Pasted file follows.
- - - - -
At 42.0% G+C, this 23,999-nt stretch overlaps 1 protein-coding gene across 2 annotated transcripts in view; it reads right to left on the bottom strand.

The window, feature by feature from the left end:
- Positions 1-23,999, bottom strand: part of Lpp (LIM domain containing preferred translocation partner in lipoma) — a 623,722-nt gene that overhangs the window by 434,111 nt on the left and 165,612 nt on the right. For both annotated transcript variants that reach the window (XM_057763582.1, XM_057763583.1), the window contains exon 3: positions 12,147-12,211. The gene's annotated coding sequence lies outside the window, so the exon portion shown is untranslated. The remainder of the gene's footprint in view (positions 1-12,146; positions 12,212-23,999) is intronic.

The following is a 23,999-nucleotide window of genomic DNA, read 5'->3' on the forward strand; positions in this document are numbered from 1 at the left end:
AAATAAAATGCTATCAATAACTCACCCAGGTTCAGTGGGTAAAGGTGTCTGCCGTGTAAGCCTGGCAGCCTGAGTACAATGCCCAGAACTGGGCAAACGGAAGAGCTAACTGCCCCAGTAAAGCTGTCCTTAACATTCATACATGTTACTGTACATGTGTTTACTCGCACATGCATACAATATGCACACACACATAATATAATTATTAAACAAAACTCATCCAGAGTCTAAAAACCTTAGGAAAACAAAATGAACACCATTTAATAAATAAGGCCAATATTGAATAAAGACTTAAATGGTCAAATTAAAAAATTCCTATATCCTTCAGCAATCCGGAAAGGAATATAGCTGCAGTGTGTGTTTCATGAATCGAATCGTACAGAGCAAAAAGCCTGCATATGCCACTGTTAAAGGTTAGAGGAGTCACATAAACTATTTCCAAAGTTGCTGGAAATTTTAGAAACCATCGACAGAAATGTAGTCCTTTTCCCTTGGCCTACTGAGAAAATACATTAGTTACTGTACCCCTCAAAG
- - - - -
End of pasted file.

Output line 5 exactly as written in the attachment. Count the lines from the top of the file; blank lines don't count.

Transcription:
AAATAAAATGCTATCAATAACTCACCCAGGTTCAGTGGGTAAAGGTGTCTGCCGTGTAAGCCTGGCAGCCTGAGTACAATGCCCAGAACTGGGCAAACGGAAGAGCTAACTGCCCCAGTAAAGCTGTCCTTAACATTCATACATGTTACTGTACATGTGTTTACTCGCACATGCATACAATATGCACACACACATAATATAATTATTAAACAAAACTCATCCAGAGTCTAAAAACCTTAGGAAAACAAAATGAACACCATTTAATAAATAAGGCCAATATTGAATAAAGACTTAAATGGTCAAATTAAAAAATTCCTATATCCTTCAGCAATCCGGAAAGGAATATAGCTGCAGTGTGTGTTTCATGAATCGAATCGTACAGAGCAAAAAGCCTGCATATGCCACTGTTAAAGGTTAGAGGAGTCACATAAACTATTTCCAAAGTTGCTGGAAATTTTAGAAACCATCGACAGAAATGTAGTCCTTTTCCCTTGGCCTACTGAGAAAATACATTAGTTACTGTACCCCTCAAAG